With the Giants only .5 games behind San Diego for first place in the N.L. West, MLB managers clearly need to go back to the drawing board when it comes to facing Barry Bonds. He's scoring 35.5 % of the time he gets on base - 71 R in 200 xOB (rudimentary, I know) - and he's on base over 3.1 times every five PAs. HE'S ON BASE MORE THAN HE'S NOT! That is flat-out amazing and not even steroids can account for this level of greatness (Oh, I had to go bring that up, didn't I?).
1. Sammy Sosa: Who the heck did you expect? I'll admit it. It's an entirely homeriffic ranking on my part. It has nothing to do with the fact he loves to abuse Minute Maid Park's spitting-distance left-field wall. He's hit 14 homers there in 126 ABs. The only parks he's hit more in are since-defunct Cinergy Field (16), Dodger Stadium (16), Busch Stadium (19), mercifully-defunct Qualcomm Stadium (20), Coors Field, and, of course, Wrigley (283), and all but Coors came in at least 74 more at-bats.
It also has nothing to do with him having something to prove since he "admitted" using a corked bat for his "pre-game exhibitions".
(Now starteth the un-intended rant...)
It has everything to do with the fact I'm everything Cubbies.
No matter what ball yard, suburb or street corner, I'm cheering (NEVER BOOING) for the Cubbies.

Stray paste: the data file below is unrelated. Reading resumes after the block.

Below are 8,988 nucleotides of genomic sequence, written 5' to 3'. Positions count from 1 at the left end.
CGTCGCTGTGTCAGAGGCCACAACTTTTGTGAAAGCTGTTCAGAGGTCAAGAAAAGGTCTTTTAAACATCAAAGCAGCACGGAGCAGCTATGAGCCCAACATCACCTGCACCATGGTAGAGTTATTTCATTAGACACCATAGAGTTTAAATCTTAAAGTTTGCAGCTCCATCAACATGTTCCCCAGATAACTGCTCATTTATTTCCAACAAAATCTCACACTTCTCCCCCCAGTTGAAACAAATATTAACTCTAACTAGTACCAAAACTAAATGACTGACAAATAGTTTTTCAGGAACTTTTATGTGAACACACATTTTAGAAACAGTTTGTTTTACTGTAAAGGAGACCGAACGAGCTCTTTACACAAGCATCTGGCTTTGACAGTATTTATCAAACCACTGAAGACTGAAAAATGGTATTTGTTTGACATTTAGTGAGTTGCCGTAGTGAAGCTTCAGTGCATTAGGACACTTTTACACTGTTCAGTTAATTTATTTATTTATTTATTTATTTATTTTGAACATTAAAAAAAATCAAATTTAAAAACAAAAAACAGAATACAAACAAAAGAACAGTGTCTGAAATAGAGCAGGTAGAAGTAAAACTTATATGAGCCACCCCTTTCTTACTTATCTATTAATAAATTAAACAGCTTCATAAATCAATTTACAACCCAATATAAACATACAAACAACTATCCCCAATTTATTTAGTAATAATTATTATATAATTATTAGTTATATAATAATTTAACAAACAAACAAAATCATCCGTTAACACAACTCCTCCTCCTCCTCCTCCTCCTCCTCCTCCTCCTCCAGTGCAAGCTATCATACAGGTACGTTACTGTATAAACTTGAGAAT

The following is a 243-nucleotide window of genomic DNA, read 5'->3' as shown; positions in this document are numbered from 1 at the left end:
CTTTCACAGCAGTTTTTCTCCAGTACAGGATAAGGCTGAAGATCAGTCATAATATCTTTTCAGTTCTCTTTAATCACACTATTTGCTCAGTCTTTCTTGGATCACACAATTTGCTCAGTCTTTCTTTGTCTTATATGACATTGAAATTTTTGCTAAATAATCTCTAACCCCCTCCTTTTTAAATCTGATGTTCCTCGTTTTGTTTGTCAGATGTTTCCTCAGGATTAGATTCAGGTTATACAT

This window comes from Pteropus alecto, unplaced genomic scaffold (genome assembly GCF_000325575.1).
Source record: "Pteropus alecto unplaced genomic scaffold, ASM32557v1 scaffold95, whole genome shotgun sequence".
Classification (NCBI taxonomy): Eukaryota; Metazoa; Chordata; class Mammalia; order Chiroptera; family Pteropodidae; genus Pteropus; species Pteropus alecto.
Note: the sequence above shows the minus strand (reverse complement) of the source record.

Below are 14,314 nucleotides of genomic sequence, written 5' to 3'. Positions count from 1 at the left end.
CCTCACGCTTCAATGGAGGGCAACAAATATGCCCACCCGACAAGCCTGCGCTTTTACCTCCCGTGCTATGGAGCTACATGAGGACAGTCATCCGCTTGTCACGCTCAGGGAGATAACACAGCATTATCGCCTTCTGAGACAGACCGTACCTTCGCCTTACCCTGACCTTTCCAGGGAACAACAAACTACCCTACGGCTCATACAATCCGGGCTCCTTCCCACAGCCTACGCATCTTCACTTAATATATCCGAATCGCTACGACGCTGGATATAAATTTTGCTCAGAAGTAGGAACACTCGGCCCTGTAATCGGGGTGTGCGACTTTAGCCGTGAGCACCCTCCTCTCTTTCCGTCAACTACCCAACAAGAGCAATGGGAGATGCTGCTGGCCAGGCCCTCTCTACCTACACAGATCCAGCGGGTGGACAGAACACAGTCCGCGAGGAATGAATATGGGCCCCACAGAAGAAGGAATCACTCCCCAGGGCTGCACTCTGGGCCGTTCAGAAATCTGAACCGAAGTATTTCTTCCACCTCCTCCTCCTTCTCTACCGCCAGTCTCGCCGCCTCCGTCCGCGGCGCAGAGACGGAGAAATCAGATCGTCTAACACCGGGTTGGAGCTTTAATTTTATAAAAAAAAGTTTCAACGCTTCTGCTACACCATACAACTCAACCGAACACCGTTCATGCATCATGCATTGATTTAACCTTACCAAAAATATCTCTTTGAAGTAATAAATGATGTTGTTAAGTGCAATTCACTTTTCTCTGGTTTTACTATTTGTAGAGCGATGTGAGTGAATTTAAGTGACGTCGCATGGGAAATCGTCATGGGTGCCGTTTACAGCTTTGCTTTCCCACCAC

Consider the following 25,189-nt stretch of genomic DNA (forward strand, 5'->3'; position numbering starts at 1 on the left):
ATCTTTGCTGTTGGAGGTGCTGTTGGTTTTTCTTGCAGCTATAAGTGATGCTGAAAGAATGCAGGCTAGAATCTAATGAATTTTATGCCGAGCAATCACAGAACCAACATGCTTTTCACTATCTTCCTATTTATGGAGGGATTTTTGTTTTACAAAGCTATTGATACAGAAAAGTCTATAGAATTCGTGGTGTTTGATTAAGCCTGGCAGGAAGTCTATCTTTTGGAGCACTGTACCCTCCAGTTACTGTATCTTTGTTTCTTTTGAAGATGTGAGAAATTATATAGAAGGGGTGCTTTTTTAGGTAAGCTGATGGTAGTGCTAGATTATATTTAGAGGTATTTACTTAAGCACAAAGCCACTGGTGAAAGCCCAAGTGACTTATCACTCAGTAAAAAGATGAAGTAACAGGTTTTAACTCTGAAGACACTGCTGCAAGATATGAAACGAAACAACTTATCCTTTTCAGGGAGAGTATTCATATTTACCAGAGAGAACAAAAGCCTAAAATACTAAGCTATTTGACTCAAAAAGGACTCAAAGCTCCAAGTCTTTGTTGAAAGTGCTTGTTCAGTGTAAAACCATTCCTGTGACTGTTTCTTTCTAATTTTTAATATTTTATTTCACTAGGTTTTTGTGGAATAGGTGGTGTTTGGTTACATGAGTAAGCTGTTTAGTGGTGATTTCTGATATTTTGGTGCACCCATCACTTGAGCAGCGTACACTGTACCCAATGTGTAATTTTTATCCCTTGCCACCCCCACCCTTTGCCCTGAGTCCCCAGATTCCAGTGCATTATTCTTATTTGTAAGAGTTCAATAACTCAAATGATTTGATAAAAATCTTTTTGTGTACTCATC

When the All-Star ballots get passed around, I'm punching out the Cubbies.
When I'm on my internet All-Star ballot, I'm clicking on the Cubbies... five or six e-mail addresses worth.
When the 32nd-Man ballot goes online, I'm voting for the Cub! And when they put out a press release the day the vote ends begging for people to put in their votes for a Cub who's in a dead-heat with a guy who's going to get on the team at the first sign of injury anyway, I'M CLICKING TILL MY FINGER GOES RAW!
I have no idea whether they counted, but I was here almost all day trying to get Cubs first-half MVP Aramis Ramirez on the All-Star team, where he belongs... erasing the abject favoritism (if not just outright stupidity) shown towards Barry Larkin by Florida Manager Jack McKeon.
This is not a comment on how undeserving Bobby Abreu is (like I said, he would have replaced Junior on the team instead of Carlos Beltran), and maybe it says something about the increasing intelligence of the fans (Abreu has racked up at least a .409 OBP in six of the last seven years, and at least a .497 SLG% over the same time period), but this is a guy who has never made an All-Star Game before and has toiled in relative obscurity, playing second-banana to Jim Thome and Scott Rolen, while putting up amazing numbers.
I've seen enough in my short time living here in Wrigleyville to be embarrassed to be a Cubs fan, with people throwing trash on Wrigley Field twice in a three-game series (Heck, I can't even spit in the Friendly Confines' general direction) and the petty booing of our own players, and this is just playing pile on at this point.
There is supposed to be more of us than this, and we're supposed to be better than this.
More than ever, our boys need the full support of a loyal, intelligent and plentiful fan base, and it's time we started proving we're all of those things.